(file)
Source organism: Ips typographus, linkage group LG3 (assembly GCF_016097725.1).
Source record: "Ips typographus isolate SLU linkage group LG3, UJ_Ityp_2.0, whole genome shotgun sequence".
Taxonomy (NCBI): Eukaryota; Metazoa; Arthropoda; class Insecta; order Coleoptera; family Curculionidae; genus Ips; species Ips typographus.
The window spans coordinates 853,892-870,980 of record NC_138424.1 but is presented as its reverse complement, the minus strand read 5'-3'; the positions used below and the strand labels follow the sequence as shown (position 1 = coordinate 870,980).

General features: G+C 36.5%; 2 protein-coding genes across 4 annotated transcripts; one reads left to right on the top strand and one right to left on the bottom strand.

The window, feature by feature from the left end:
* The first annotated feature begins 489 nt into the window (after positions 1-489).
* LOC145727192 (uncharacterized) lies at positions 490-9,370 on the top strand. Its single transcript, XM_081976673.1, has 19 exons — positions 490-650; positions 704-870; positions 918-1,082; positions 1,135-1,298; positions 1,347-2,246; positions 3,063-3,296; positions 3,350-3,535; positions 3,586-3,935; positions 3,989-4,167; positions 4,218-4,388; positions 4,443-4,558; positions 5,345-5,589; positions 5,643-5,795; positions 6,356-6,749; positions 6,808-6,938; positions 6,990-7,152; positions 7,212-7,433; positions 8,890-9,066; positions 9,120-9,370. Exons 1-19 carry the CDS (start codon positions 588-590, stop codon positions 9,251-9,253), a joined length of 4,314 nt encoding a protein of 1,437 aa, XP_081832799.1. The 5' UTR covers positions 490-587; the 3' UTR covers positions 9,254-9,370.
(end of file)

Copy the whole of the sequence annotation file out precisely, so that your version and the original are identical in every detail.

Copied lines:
Source organism: Ips typographus, linkage group LG3 (assembly GCF_016097725.1).
Source record: "Ips typographus isolate SLU linkage group LG3, UJ_Ityp_2.0, whole genome shotgun sequence".
Taxonomy (NCBI): Eukaryota; Metazoa; Arthropoda; class Insecta; order Coleoptera; family Curculionidae; genus Ips; species Ips typographus.
The window spans coordinates 853,892-870,980 of record NC_138424.1 but is presented as its reverse complement, the minus strand read 5'-3'; the positions used below and the strand labels follow the sequence as shown (position 1 = coordinate 870,980).

General features: G+C 36.5%; 2 protein-coding genes across 4 annotated transcripts; one reads left to right on the top strand and one right to left on the bottom strand.

The window, feature by feature from the left end:
* The first annotated feature begins 489 nt into the window (after positions 1-489).
* LOC145727192 (uncharacterized) lies at positions 490-9,370 on the top strand. Its single transcript, XM_081976673.1, has 19 exons — positions 490-650; positions 704-870; positions 918-1,082; positions 1,135-1,298; positions 1,347-2,246; positions 3,063-3,296; positions 3,350-3,535; positions 3,586-3,935; positions 3,989-4,167; positions 4,218-4,388; positions 4,443-4,558; positions 5,345-5,589; positions 5,643-5,795; positions 6,356-6,749; positions 6,808-6,938; positions 6,990-7,152; positions 7,212-7,433; positions 8,890-9,066; positions 9,120-9,370. Exons 1-19 carry the CDS (start codon positions 588-590, stop codon positions 9,251-9,253), a joined length of 4,314 nt encoding a protein of 1,437 aa, XP_081832799.1. The 5' UTR covers positions 490-587; the 3' UTR covers positions 9,254-9,370.